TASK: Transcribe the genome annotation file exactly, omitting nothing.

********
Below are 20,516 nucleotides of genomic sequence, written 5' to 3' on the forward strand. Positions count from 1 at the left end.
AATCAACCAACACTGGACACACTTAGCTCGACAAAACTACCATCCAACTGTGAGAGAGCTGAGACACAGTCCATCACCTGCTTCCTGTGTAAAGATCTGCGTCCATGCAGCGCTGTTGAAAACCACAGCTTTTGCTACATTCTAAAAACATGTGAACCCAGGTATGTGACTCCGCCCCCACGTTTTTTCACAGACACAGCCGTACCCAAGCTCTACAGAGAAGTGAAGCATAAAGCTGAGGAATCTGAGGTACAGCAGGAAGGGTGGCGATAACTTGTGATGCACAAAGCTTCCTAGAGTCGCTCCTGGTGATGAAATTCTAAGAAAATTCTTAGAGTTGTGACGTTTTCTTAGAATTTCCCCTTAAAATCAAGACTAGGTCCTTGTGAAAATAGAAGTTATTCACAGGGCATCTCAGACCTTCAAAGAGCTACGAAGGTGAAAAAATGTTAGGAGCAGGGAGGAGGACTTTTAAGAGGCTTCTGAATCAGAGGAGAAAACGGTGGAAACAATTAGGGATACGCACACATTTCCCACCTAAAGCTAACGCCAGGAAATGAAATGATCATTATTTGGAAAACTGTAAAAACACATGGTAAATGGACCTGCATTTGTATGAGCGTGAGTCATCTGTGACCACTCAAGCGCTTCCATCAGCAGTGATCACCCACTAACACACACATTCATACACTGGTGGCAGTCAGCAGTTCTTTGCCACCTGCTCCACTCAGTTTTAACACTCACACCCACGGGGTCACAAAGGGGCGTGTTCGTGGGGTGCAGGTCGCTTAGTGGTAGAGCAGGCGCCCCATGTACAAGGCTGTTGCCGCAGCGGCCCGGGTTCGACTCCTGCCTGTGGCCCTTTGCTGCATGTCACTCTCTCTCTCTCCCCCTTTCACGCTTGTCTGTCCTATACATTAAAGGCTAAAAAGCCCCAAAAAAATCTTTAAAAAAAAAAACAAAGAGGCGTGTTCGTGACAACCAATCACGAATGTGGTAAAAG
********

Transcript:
Below are 20,516 nucleotides of genomic sequence, written 5' to 3' on the forward strand. Positions count from 1 at the left end.
AATCAACCAACACTGGACACACTTAGCTCGACAAAACTACCATCCAACTGTGAGAGAGCTGAGACACAGTCCATCACCTGCTTCCTGTGTAAAGATCTGCGTCCATGCAGCGCTGTTGAAAACCACAGCTTTTGCTACATTCTAAAAACATGTGAACCCAGGTATGTGACTCCGCCCCCACGTTTTTTCACAGACACAGCCGTACCCAAGCTCTACAGAGAAGTGAAGCATAAAGCTGAGGAATCTGAGGTACAGCAGGAAGGGTGGCGATAACTTGTGATGCACAAAGCTTCCTAGAGTCGCTCCTGGTGATGAAATTCTAAGAAAATTCTTAGAGTTGTGACGTTTTCTTAGAATTTCCCCTTAAAATCAAGACTAGGTCCTTGTGAAAATAGAAGTTATTCACAGGGCATCTCAGACCTTCAAAGAGCTACGAAGGTGAAAAAATGTTAGGAGCAGGGAGGAGGACTTTTAAGAGGCTTCTGAATCAGAGGAGAAAACGGTGGAAACAATTAGGGATACGCACACATTTCCCACCTAAAGCTAACGCCAGGAAATGAAATGATCATTATTTGGAAAACTGTAAAAACACATGGTAAATGGACCTGCATTTGTATGAGCGTGAGTCATCTGTGACCACTCAAGCGCTTCCATCAGCAGTGATCACCCACTAACACACACATTCATACACTGGTGGCAGTCAGCAGTTCTTTGCCACCTGCTCCACTCAGTTTTAACACTCACACCCACGGGGTCACAAAGGGGCGTGTTCGTGGGGTGCAGGTCGCTTAGTGGTAGAGCAGGCGCCCCATGTACAAGGCTGTTGCCGCAGCGGCCCGGGTTCGACTCCTGCCTGTGGCCCTTTGCTGCATGTCACTCTCTCTCTCTCCCCCTTTCACGCTTGTCTGTCCTATACATTAAAGGCTAAAAAGCCCCAAAAAAATCTTTAAAAAAAAAAACAAAGAGGCGTGTTCGTGACAACCAATCACGAATGTGGTAAAAG